Monroe's monumental support


Thanks to a widespread community effort involving multiple agencies, the city of Monroe is one step closer to having a new veterans memorial honoring those who bravely served.

The memorial ground-breaking ceremony was held Thursday, June 2, at Lake Tye Park in Monroe. In attendance were county, state and local elected officials, plus members of the American Legion Arthur Kincaid Post No. 58, teachers and students from the Monroe School District, representatives from the Monroe Historical Society, the Monroe Police Department, Boy Scout Troop 53, the Monroe Army Recruiting Office and the community at large.

American Legion Arthur Kincaid Post No. 58 and aspiring Eagle Scout Sam Thomas are spearheading the project, which is expected to be completed by Veterans Day.

The new ADA-accessible monument will be located in the grassy area west of Fryelands Boulevard and east of the Lake Tye concession stand and will include a 30-foot solar-powered lighted flagpole. The 8-inch wide black granite memorial will measure roughly 50 inches long, 4 feet tall and rest on top of a larger base.

The new memorial will replace the Legion's forgotten stone World War II monument at Memorial Field, which was dedicated during a special ceremony in 1951. The new memorial will honor all veterans, rather than those from any specific military conflict.

The front will be inscribed with words honoring those who served in the United States Armed Forces, and the back will be adorned with the names of the 18 soldiers from Monroe who fought and died in World War II. The brass plaque from the Legion's original monument will be transferred to the new memorial, which credits eighth-grade students from Park Place Middle School for uncovering the names of Monroe's war heroes.-á -á


Monroe Historical Society President Tami Kinney was the catalyst. When she learned that the Legion had always intended to go back and inscribe the names of the lost soldiers from World War II on the Memorial Field monument, she was inspired to take action. She wrote an article for the Monroe Monitor in November 2013, to raise awareness and see if she could learn the names of the soldiers who died.GÇ¥

She's happy it's finally coming together.

"This is a project that's been near and dear to our hearts for many, many years,GÇ¥ Kinney said.

Park Place Middle School teachers Dottie Simoni and Tonia Boyle were touched by the story and decided to make the unfinished monument a class project. Their efforts came to fruition last year, after Monroe Historical Society volunteer Tom Parry compiled the list of 18 names.

"Ms. Boyle and I saw an article two years ago about our memorial at Memorial Field and we felt like an injustice had to be corrected,GÇ¥ Simoni said. "We wanted to thank our past and present veterans.GÇ¥

Simoni and Boyle's eighth-grade humanities students went to work on the "Gone but not ForgottenGÇ¥ project. Legion members stepped in with their support; Russ Dean helped guide the effort and propel it forward.

Rebecca Gunnarson, Violet Hopkins and Alex McCartney, now ninth-graders at the high school, all contributed to the project and were in attendance at the ground-breaking ceremony.

About 12 other students also conducted the research, Simoni said. They each selected names from the list, and spent time with Parry and World War II veteran Merv Boyes, a museum volunteer who knew some of the fallen soldiers. The students used library resources, newspaper microfiche, old yearbook archives and the internet to collect data.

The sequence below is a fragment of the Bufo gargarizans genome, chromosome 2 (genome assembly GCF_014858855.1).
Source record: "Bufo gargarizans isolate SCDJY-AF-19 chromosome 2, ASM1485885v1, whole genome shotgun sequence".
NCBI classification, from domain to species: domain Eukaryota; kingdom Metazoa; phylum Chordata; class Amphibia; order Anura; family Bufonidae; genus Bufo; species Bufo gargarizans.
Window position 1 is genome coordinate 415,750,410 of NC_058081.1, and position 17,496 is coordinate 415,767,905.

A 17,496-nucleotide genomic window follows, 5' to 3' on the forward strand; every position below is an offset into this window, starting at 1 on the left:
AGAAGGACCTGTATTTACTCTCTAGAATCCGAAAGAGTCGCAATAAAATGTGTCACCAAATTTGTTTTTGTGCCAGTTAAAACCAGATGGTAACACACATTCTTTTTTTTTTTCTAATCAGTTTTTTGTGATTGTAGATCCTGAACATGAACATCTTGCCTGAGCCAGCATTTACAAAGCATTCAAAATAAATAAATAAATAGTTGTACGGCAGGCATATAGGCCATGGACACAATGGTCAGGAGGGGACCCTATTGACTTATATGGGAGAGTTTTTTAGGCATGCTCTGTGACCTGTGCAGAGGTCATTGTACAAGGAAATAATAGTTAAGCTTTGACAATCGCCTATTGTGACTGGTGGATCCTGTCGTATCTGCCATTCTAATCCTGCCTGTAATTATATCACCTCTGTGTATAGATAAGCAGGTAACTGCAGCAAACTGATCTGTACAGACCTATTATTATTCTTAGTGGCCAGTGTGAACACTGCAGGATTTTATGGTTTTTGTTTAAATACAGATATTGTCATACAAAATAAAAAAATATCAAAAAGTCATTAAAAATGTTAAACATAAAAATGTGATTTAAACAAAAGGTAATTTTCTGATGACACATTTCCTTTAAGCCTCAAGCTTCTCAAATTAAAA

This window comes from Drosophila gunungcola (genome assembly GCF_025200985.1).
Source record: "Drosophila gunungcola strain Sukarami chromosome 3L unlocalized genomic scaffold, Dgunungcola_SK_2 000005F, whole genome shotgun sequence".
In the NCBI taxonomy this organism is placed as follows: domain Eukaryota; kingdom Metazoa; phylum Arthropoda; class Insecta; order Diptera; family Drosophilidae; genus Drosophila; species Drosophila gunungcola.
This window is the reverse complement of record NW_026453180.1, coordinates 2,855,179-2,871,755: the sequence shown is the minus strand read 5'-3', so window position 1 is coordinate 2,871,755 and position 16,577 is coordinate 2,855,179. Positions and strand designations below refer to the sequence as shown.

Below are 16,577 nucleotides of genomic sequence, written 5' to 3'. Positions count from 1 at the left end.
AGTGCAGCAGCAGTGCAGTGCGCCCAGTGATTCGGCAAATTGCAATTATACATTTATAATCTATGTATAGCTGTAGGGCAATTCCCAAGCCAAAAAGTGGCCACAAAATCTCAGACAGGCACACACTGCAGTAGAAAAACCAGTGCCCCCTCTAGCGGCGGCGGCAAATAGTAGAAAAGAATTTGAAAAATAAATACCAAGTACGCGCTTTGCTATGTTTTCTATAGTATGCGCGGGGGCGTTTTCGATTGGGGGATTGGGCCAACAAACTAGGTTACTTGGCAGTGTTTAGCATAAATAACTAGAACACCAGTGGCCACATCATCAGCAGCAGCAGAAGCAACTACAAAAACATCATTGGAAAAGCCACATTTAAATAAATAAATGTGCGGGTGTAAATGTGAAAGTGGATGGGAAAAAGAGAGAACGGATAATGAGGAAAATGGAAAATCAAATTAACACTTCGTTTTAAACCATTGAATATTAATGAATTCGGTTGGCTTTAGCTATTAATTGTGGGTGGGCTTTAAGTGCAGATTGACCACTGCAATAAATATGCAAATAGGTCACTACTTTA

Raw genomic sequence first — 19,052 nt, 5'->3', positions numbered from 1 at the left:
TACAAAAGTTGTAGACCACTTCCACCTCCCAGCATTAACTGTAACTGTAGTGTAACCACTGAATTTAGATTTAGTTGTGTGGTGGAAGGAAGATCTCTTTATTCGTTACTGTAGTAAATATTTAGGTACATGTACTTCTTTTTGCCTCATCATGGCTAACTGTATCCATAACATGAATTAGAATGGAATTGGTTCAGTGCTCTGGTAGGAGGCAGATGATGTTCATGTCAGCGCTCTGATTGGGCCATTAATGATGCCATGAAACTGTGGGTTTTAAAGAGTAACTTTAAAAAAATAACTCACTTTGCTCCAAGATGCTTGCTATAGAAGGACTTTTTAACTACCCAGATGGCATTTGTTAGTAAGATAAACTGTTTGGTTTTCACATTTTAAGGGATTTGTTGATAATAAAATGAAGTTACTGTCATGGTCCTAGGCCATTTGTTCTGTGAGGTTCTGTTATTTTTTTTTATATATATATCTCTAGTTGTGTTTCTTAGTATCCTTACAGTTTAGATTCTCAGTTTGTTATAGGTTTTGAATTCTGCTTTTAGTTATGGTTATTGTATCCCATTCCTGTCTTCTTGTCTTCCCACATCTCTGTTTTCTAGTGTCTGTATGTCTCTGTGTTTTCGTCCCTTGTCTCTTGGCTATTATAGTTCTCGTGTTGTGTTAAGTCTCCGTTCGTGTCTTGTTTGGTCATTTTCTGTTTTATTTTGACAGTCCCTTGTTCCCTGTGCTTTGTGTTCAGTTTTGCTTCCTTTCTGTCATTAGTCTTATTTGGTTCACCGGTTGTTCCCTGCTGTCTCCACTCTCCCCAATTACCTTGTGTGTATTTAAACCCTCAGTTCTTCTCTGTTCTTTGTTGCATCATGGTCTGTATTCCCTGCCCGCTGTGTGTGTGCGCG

"They were simply amazing,GÇ¥ Simoni said. "They put in countless hours to this project. I couldn't be more proud of them.GÇ¥

McCartney took to the project with great relish, researching three of the WWII veterans; Herman Schmidt, Lester Crockett and Henry Hooper. McCartney even tracked down the veteran who takes care of Hooper's grave in the Netherlands American Cemetery, and had a phone conversation with Hooper's cousin ' a man in his 90s.

Each student presented what they learned during a special presentation last June.

Since then, the Legion has been busy fundraising and designing the new memorial. Legion members worked with the Monroe Parks Department to identify a more prominent location for the memorial that would more appropriately honor its service members. Legion Commander Larry "WoodyGÇ¥ Woods thanked the city for helping them secure the spot.-á

The Legion next approached Thomas, a member of Boy Scout Troop 53, about tackling the memorial as his Eagle Scout project. Eagle Scout is the highest rank a scout can achieve, but only after an extensive effort. An Eagle Scout candidate must demonstrate he is active and dedicated to his troop, be able to provide personal recommendations and earn at least 21 merit badges.

He also must complete a community service project that benefits a religious institution, school or community.

Key aspects of any Eagle Scout service project include developing a detailed plan, demonstrating the ability to delegate and show leadership, being safety conscious and organizing the entire project from start to finish.

Mount Baker Council Boy Scouts of America (BSA) project approval representative Marc Bardsley provided Thomas final approval of his proposal on Friday, June 3. He will now develop his project plan, solicit donations for project materials and oversee construction of the memorial. The project must be completed before Thomas turns 18 on Oct. 23, in order for him to be eligible for Eagle Scout status.

Donations can be made to help support the project. The American Legion is a 501(c)3 nonprofit. For more information on how to help, contact Boyd Booze at or Woods at 360-793-1363.

Photo by Chris Hendrickson Monroe School District students Rebecca Gunnarson, Alex McCartney and Violet Hopkins at the groundbreaking.


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